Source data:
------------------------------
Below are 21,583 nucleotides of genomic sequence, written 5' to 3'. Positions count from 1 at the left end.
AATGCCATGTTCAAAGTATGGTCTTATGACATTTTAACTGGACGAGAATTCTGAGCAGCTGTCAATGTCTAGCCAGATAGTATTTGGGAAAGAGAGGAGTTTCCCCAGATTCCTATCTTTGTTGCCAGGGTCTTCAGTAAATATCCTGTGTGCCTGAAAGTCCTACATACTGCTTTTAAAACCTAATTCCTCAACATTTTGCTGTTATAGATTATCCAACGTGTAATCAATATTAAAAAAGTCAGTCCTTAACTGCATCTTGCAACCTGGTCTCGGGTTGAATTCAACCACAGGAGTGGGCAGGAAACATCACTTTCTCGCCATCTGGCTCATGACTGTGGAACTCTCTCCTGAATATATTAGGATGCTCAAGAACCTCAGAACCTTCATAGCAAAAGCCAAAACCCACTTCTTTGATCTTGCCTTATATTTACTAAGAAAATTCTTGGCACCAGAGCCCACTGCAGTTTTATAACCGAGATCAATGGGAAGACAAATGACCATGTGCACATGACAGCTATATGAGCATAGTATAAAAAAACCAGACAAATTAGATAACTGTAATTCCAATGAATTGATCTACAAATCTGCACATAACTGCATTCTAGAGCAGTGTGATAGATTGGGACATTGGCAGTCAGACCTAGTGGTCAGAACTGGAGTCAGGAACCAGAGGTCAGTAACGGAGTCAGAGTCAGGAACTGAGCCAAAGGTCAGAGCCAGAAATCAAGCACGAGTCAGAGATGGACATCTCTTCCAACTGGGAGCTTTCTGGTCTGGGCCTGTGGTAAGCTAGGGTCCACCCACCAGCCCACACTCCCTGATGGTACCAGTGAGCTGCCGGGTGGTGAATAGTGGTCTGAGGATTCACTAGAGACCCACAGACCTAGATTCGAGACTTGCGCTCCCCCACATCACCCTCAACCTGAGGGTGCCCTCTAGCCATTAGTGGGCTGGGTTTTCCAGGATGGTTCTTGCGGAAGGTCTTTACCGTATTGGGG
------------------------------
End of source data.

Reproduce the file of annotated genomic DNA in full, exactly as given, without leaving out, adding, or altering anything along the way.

Below are 21,583 nucleotides of genomic sequence, written 5' to 3'. Positions count from 1 at the left end.
AATGCCATGTTCAAAGTATGGTCTTATGACATTTTAACTGGACGAGAATTCTGAGCAGCTGTCAATGTCTAGCCAGATAGTATTTGGGAAAGAGAGGAGTTTCCCCAGATTCCTATCTTTGTTGCCAGGGTCTTCAGTAAATATCCTGTGTGCCTGAAAGTCCTACATACTGCTTTTAAAACCTAATTCCTCAACATTTTGCTGTTATAGATTATCCAACGTGTAATCAATATTAAAAAAGTCAGTCCTTAACTGCATCTTGCAACCTGGTCTCGGGTTGAATTCAACCACAGGAGTGGGCAGGAAACATCACTTTCTCGCCATCTGGCTCATGACTGTGGAACTCTCTCCTGAATATATTAGGATGCTCAAGAACCTCAGAACCTTCATAGCAAAAGCCAAAACCCACTTCTTTGATCTTGCCTTATATTTACTAAGAAAATTCTTGGCACCAGAGCCCACTGCAGTTTTATAACCGAGATCAATGGGAAGACAAATGACCATGTGCACATGACAGCTATATGAGCATAGTATAAAAAAACCAGACAAATTAGATAACTGTAATTCCAATGAATTGATCTACAAATCTGCACATAACTGCATTCTAGAGCAGTGTGATAGATTGGGACATTGGCAGTCAGACCTAGTGGTCAGAACTGGAGTCAGGAACCAGAGGTCAGTAACGGAGTCAGAGTCAGGAACTGAGCCAAAGGTCAGAGCCAGAAATCAAGCACGAGTCAGAGATGGACATCTCTTCCAACTGGGAGCTTTCTGGTCTGGGCCTGTGGTAAGCTAGGGTCCACCCACCAGCCCACACTCCCTGATGGTACCAGTGAGCTGCCGGGTGGTGAATAGTGGTCTGAGGATTCACTAGAGACCCACAGACCTAGATTCGAGACTTGCGCTCCCCCACATCACCCTCAACCTGAGGGTGCCCTCTAGCCATTAGTGGGCTGGGTTTTCCAGGATGGTTCTTGCGGAAGGTCTTTACCGTATTGGGG